Medical Tests: Whose Interests Do They Really Serve?
During the height of the past several years’ virus panic, a mixture of arm-twisting and fear compelled or persuaded billions around the world to submit to invasive Covid-19 tests, often repeatedly—whether to catch a flight,1 attend school2 or hold onto a job.3 According to the Gates-funded Our World in Data website, the U.S. led the world in the number of tests performed, with over nine hundred million tests completed between late February 2020 and June 2022, for a population roughly one third that size.4 India ran a close second, carrying out over eight hundred fifty-eight million tests on its 1.4 billion residents over the two-plus year period. In third place was test-happy Italy, whose population barely exceeding sixty million acquiesced to almost four times that many tests. All of this added up to a “previously unimaginable number of. . . diagnostic procedures. . . performed.”5
Even without Covid-19, medical tests clearly play a major role in the “cultural landscape” of Western medicine,6 which offers all kinds of tests for all kinds of reasons—including for screening, diagnosis, evaluation of disease severity, treatment monitoring and risk prediction.7 Like kids in a candy store, doctors have a staggering array of medical tests at their disposal. There are tests that sample body fluids (such as blood, urine, saliva, cerebrospinal fluid); tests that measure body functions (such as lung function, heart or brain electrical activity); imaging tests (see sidebar); biopsies that remove and examine tissues; and endoscopies that insert a tube through various orifices or a custom incision to observe an internal organ.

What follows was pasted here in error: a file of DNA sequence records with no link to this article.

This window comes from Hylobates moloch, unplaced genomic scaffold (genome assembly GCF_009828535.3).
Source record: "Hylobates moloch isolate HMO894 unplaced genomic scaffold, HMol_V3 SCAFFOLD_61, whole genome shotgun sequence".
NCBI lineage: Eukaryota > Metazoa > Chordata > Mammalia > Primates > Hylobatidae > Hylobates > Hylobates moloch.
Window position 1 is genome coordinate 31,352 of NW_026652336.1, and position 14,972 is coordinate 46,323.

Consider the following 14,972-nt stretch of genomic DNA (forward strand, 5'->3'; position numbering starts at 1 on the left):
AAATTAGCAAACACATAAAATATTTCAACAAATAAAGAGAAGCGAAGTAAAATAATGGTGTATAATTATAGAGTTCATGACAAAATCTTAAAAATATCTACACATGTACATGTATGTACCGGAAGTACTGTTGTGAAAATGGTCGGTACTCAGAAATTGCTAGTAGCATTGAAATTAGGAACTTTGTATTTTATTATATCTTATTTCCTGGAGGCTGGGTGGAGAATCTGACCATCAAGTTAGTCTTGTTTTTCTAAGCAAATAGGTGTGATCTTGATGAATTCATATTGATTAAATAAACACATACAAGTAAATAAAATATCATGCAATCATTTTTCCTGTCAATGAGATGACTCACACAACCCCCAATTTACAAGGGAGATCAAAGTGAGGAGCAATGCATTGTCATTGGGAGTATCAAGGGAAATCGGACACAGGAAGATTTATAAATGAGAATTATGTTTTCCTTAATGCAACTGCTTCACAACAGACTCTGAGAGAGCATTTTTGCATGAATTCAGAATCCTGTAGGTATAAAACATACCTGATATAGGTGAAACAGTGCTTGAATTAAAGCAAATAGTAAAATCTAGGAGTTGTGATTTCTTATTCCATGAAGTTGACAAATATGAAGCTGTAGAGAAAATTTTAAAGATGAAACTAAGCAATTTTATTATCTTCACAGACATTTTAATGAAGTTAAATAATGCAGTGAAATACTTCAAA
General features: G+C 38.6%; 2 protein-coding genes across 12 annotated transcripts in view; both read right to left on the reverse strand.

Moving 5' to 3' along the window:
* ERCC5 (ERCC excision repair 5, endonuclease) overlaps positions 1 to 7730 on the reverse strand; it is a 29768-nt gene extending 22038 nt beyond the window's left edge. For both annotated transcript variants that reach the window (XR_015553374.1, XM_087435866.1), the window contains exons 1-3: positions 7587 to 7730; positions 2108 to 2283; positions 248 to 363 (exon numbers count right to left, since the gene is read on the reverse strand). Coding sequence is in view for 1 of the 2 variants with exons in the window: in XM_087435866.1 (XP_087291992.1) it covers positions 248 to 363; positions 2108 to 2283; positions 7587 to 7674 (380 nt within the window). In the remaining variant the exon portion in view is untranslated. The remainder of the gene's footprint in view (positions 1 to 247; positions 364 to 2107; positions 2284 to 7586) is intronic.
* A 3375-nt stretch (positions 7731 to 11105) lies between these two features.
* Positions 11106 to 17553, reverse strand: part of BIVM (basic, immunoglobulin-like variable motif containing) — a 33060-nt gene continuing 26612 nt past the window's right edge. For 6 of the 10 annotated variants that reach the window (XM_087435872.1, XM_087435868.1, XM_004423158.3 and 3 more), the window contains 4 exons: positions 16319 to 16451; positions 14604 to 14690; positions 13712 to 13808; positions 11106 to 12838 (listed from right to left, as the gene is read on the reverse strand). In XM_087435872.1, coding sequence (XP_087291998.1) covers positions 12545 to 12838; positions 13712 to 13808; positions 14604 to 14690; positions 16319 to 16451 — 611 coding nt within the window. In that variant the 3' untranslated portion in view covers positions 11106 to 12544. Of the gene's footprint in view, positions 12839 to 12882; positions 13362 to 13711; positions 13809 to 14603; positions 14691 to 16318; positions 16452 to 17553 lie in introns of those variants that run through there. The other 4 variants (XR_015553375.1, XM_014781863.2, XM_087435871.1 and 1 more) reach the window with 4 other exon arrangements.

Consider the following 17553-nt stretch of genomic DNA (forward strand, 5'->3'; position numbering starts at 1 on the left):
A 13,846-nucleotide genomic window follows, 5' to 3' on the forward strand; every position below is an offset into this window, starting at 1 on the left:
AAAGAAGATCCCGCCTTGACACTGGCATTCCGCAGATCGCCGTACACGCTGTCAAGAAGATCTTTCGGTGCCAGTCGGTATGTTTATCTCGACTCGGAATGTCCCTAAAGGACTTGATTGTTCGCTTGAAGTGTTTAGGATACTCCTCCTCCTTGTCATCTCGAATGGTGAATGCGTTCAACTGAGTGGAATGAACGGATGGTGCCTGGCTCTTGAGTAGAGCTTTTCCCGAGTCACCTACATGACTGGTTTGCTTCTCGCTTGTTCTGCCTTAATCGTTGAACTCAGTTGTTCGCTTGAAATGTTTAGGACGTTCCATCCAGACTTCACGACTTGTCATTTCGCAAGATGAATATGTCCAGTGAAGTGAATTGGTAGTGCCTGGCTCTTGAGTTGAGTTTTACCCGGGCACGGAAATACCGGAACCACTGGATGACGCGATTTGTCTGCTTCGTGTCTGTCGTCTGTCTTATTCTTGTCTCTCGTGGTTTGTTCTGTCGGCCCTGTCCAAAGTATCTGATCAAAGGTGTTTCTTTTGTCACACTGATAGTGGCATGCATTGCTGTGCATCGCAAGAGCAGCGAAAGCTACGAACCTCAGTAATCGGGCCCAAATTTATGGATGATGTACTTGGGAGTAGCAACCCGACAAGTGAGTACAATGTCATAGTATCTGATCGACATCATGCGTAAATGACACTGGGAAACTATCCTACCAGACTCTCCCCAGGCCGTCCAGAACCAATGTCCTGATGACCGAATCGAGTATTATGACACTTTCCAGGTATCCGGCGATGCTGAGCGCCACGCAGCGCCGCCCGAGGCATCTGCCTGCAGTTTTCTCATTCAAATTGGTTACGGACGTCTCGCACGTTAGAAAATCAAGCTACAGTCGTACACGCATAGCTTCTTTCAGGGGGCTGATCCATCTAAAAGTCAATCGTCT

Medical imaging, in particular, is one of the mainstays of the U.S. health care system and is on the rise. An analysis of trends in up to twenty-one million patients enrolled in U.S. and Ontario health care systems found “significantly higher” imaging rates in 2016 versus 2000 for most imaging modalities for both adults and children, with the increase in children being a concern given that the procedures involve ionizing or non-ionizing radiation.8 In the U.S., this amounts to hundreds of millions of diagnostic imaging procedures performed annually—generating upwards of one hundred billion dollars in annual revenue.9 In a “major ongoing trend,” diagnostic imaging is now shifting out of hospital settings (where roughly three out of five procedures had been performed) to independent diagnostic testing facilities.9 The transition toward more telemedicine catalyzed by Covid-19 has also given rise to “physicians relying more heavily on diagnostic imaging tests instead of traditional in-person examinations,” with one imaging company predicting “increased utilization of routine imaging. . . earlier in the patient diagnostic staging.”9